N. Scott Momaday | Critical Review by Howard Meredith

This literature criticism consists of approximately 3 pages of analysis & critique of N. Scott Momaday.
This section contains 692 words
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Critical Review by Howard Meredith

SOURCE: A review of In the Presence of the Sun: Stories and Poems, 1961–1991, in World Literature Today, Vol. 67, No. 3, Summer, 1993, p. 680.

In the following positive review, Meredith argues that In the Presence of the Sun fully achieves Momaday's purpose, which is to "express my spirit fairly."

In the Presence of the Sun, a collection of poetry, stories, and visual-art pieces, presents a set of individual works that define Scott Momaday's style, from his early period and to more recent times, as well as his visual expression in still lifes and figure studies. Each of the works has individual traits, but there are elemental connections among them. Included are familiar early poems from volumes such as Gourd Dancer and Angle of Geese, a series of poems focusing on Billy the Kid; new poems; a reprint of In the Presence of the Sun: A Gathering of Shields, originally published as a signed, limited letterpress edition by the Rydal Press earlier in 1992. Illustrations include acrylics, graphite sketches, monoprints, etchings, pen-and-ink drawings, and watercolors. Momaday writes: "The poems and stories, the drawings here, express my spirit fairly, I believe. If you look closely into these pages, it is possible to catch a glimpse of me in my original being."

Momaday brings a significant vision of his ethnic foundations and period style in American poetry and art and expresses the healing relations within the universe. He flowers in the fire of the spirit of an ancient culture. As a poet, he brings a sense of order in the form of a special case to the creative chaos of the present. In the works of art gathered here, connections are made within Anglo-American cultural imperatives, yet with a sense of reference that speaks of Native American concerns for all living beings.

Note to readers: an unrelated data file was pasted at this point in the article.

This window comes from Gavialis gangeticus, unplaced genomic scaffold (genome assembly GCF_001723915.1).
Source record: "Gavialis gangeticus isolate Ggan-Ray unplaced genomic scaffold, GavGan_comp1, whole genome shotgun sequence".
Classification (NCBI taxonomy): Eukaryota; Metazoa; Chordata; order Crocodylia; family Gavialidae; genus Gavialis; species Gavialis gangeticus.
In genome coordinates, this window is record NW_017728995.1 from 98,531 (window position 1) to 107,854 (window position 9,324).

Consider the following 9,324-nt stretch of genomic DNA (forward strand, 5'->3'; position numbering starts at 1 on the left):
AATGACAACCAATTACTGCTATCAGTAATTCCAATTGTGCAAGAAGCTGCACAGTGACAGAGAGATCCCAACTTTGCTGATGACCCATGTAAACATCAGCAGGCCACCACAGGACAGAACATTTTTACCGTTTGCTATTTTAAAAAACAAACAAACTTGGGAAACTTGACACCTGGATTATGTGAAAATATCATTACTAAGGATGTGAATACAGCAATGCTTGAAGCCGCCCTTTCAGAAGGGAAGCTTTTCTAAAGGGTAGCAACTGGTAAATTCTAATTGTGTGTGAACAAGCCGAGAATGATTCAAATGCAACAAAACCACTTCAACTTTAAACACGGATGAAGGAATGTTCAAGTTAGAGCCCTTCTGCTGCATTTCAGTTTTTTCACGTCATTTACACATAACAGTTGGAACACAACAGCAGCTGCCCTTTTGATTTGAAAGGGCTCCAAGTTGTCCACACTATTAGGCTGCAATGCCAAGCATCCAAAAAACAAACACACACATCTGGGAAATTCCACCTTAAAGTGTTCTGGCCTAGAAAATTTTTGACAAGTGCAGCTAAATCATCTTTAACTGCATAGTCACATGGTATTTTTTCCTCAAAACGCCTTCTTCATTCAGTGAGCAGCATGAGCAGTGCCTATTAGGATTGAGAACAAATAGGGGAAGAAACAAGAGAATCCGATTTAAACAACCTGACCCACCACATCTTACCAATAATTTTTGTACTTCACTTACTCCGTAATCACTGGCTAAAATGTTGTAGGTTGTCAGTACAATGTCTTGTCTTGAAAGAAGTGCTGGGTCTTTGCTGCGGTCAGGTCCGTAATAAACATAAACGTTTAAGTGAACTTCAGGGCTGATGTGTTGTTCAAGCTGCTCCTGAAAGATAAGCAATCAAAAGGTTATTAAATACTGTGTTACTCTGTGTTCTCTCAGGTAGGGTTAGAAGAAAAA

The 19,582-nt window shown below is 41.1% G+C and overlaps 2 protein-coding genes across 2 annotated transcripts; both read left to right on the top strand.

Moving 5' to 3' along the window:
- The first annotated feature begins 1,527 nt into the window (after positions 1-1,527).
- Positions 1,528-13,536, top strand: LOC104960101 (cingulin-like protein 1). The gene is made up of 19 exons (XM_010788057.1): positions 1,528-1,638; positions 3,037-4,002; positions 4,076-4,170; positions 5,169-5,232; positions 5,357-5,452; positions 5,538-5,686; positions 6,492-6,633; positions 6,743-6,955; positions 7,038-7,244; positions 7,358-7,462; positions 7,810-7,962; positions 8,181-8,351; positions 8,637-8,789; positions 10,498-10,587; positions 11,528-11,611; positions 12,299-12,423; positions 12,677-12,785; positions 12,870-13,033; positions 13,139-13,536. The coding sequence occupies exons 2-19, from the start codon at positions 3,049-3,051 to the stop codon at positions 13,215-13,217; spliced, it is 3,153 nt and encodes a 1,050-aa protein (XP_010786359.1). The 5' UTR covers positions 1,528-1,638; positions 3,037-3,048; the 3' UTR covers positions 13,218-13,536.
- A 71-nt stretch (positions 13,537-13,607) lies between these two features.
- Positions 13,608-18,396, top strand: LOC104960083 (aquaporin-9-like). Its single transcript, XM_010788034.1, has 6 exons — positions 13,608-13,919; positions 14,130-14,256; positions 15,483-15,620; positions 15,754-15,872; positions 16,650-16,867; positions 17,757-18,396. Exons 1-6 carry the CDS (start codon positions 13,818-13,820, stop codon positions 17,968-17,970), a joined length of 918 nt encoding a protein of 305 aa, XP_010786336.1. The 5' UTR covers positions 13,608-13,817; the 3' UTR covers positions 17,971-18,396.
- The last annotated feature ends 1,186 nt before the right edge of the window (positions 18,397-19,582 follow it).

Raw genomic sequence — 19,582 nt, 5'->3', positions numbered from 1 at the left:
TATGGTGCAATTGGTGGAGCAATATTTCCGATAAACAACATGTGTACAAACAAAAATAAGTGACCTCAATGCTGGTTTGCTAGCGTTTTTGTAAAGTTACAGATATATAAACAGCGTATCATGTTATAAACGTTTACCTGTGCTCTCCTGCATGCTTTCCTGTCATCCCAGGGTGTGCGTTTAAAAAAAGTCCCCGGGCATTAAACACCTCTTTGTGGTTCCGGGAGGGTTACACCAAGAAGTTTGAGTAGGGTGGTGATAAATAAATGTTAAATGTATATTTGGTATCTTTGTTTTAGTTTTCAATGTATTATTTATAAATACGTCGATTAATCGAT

The collection is excellent, although it does not pretend to possess any sense of symmetry. Dream images recur throughout but are ever more powerfully expressed in the selection of stories and drawings entitled "In the Presence of the Sun: A Gathering of Shields." The expression of dreams, visions, and natural events finds unity in the power of the special medicine of these words. Momaday explains through allegory, to those who are prepared to listen, the nature of medicine power and the miracle of the Kiowa mind-set, which extends beyond the dualism and the adversarial nature of Western dialogue to provide for personal understanding and empathy within the unity of creation. He indicates a path through which the reader can move from the individual mind and spirit to become one with the universal mind and spirit.

Momaday on Oral and Written Traditions:

[It] seems to me that the things that inform oral tradition, the very best oral tradition, are the things that ought to inform the best literature, the best of the written tradition. In other words I think that the two traditions are probably more apparently different than they are really different, one from the other. At some point they converge, and they share, I think, the same qualities. And the storyteller in the oral tradition is doing—or maybe better to put it the other way round—the writer who is writing a novel, say, is engaged in pretty much the same activity, it seems to me, as the storyteller who is telling a story in the oral tradition. There are differences, of course, but in the main, I think, they are probably closer together than we realize.

N. Scott Momaday, in an interview with Laura Coltelli in her Winged Words: American Indian Writers Speak, 1990.

Three contemporary poems form a fitting conclusion to the volume. "December 29, 1890: Wounded Knee Creek" is movement within images, including black-and-white photo reflections of the Ghost Dance bringing the spirits of all into communion. "Fort Sill: Set-angia" relates the continuing presence of no less a person than Sitting Bear. "At Risk" points to the power within images, memory, and words that require exacting performance.

In images and words the collection suggests the presence of a particular man. His art, in turn, provides a glimpse of the depths of existence that extends cultural perspectives to understand better the living universe.

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This section contains 692 words
(approx. 3 pages at 300 words per page)
Buy the Critical Review by Howard Meredith
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